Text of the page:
“I think he has it backwards,” she said to me one night. There was no anger in her voice, just mild curiosity and the barest hint of a smile. I knew she was going to say something crazy then, something so absolutely ridiculous that I would just have to believe it.
“To be a true god,” she began. “To be someone with real power, I think you should have to save lives, instead of taking them away.”
I told her that she had made sense, that I had believed her, and yet she hadn’t seemed satisfied. She had scrunched her face up and swore to me that she would figure it out eventually. That’s what it was to her, a riddle, something that if she thought through with enough effort could be solved.
It was then that she leaned in to kiss me. Nothing I had ever learned had prepared me for the way her kiss could make me feel. Finally, it was as four years of ice and fear had lifted from my soul. Her fire was wild, burring into a feeling that I would never forget. After that night, ever meeting started and ended with a kiss, but nothing more. I began to live for those kisses alone.
One evening however, towards the end of my fifth year, she stopped coming to our meetings. I began going through withdrawal, and I learned just how drugging her kisses had truly been. I don’t know what it was that scared her away, but I never sought her out. I just knew, that for whatever reason, I would have to learn to make due without her life to light my own. Often, I would catch glimpses of her in the halls and at meals. It was then, when my heart would drop into my stomach that I realized it was more than just an addiction. I was in love with her.
It was that love, no matter how unrequited it might have been, that put her life in danger. The Dark Lord has seized the information from my mind and now held it against my throat like a sharpened dagger.
“So pretty,” he would hiss. “It would be shame to lose something so alive, would it not?”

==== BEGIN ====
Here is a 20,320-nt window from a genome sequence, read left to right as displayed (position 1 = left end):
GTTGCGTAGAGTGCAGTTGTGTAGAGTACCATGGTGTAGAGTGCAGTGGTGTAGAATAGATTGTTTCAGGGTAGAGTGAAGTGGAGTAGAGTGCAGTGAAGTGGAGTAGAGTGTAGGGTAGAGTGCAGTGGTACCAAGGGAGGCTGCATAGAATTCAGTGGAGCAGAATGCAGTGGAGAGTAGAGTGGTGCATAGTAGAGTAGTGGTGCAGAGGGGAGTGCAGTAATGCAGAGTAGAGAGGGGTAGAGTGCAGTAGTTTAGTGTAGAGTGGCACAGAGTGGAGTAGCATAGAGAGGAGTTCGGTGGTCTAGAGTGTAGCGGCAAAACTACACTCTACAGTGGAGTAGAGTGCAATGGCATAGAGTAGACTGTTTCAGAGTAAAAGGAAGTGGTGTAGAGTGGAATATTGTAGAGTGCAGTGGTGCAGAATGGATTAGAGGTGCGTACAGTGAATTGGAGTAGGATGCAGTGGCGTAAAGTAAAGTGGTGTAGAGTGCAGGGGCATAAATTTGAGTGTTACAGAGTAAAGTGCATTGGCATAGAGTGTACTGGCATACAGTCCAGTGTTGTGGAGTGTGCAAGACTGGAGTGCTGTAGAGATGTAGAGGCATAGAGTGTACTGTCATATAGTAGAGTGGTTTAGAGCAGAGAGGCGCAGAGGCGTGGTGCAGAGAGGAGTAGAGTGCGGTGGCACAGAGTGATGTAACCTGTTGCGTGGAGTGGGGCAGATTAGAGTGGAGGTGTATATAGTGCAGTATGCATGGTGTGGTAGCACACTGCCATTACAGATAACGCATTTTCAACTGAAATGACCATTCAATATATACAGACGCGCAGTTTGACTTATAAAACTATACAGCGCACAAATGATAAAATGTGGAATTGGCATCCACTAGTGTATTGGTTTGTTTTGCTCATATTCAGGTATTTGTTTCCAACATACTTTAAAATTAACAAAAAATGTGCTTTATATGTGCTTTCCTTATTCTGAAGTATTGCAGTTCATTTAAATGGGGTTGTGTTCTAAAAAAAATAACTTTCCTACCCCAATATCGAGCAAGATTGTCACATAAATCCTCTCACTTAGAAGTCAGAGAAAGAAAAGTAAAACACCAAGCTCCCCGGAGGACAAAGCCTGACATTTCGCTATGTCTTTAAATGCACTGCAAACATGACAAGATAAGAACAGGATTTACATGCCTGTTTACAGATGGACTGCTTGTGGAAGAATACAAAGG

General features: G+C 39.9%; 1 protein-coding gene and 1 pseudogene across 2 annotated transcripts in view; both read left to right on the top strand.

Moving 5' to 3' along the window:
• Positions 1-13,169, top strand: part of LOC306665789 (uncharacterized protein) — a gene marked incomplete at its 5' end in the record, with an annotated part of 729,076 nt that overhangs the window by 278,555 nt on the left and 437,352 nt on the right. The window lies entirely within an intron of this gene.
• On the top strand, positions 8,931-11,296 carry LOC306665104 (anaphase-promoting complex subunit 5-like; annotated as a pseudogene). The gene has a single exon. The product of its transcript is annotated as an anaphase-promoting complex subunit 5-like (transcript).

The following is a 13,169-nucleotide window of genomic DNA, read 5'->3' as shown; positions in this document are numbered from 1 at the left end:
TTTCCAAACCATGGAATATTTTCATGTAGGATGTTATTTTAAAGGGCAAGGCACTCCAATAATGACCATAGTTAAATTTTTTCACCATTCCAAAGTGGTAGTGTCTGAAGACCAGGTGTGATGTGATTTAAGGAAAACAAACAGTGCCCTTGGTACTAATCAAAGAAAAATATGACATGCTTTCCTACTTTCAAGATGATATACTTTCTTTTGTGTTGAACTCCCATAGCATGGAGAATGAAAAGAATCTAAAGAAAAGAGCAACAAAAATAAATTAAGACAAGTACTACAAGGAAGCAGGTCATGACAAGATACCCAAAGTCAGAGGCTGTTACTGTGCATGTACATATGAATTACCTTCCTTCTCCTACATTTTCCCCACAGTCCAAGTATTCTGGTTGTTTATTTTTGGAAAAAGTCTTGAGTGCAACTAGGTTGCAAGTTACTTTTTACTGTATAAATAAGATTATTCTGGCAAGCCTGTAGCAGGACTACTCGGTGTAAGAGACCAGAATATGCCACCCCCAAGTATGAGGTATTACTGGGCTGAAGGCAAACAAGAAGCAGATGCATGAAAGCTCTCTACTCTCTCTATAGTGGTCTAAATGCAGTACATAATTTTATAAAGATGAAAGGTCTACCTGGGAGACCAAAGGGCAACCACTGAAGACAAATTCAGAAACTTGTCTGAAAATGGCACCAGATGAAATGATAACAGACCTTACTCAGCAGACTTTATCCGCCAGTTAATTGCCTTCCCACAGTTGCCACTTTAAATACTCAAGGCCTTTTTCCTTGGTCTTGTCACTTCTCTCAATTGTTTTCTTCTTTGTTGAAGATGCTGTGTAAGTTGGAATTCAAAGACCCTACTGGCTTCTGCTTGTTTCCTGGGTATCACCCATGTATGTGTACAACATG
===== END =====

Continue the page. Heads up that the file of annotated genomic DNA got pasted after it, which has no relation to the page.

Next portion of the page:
Throughout my sixth year, I would receive messages by post and nightmares by dark, constantly reminding me the consequences of failure. I hated what my life had become, loathed it so soundly that it made me sick. Or perhaps the illness came from the vividness of my dreams. I would see her, her pale skin almost translucent, and her blood mixing with the fire of her hair spread out before me. What was worse however, was the sticky feeling of blood on my hands; a feeling I could not shake even in my waking hours.
You of course already know which choice I made, no matter how horribly I failed at my task, I did indeed try. When the old man spoke to me about options, I nearly broke down and told him everything. I stopped myself from doing so only because I am horrible pessimistic, even to the point of cynicism. I had a terrible sinking feeling that only his death could prevent her. It mattered little that she would never speak to me again when she had found out what I had done. I hadn’t talked to her in two years, but I couldn’t stand the idea of her never speaking, to anyone, ever again.
Yet, here I am, on trial of sorts, for a crime I could not commit, and for one that I did. You ask if I regret letting Death Eaters into the castle of Hogwarts. Of course I regret it. I regret many things in my life; however, it was necessary. It had to be done in order to save her.
I come here, before you, the Order of the Phoenix, not to beg forgiveness, as many of you think I should. But rather, I come with a warning: they know where you are and what you intend to do. They have made their mission to stop you, to kill you, and to rule the world as they see fit. I see you now, murmuring about yourselves, presumably asking if I, with a Dark Mark burned into my arm, can be trusted. If I were you, I doubt I would trust me either. But the truth is I received this in the mail just three days ago. It’s nothing but a raged slip of parchment, but it is from her. Here, allow me to read it for you: “Save one man, and you are virtuous. Save millions of men, and you are a hero. Save everyone, and you are a god.”
It would appear she has finally unmasked this riddle for me, and made clear to me my path. I ask that you judge me now, on what I am attempting to do, rather on the mistakes I have made. I have no intention of being hailed as a hero, or even a virtuous man, and surely, I am no god. Do with the information what you will; I have only come to make amends for what I have done. And, to tell you that I shall keep her safe. You look surprised? Don’t be. She is waiting for me just beyond this door, and never again shall either of us look back on the mess this world has become. I do swear to you, however, that no harm shall ever befall her. I aspire to be only as she wishes, perhaps the man she could not find in one of you.
Please don’t think me crass when I say I have every intention of kissing her the second I walk out of this room. I have dreamed for eight years about her fire, and I only pray that time has done nothing to diminish the light she could bring to my world.
Author notes: AN: Don’t forget, I live off of reviews. That and they encourage me to work on one of the other stories I have already started. There about twenty of them by the way. Yeah, I know, get to work. Thanks for reading!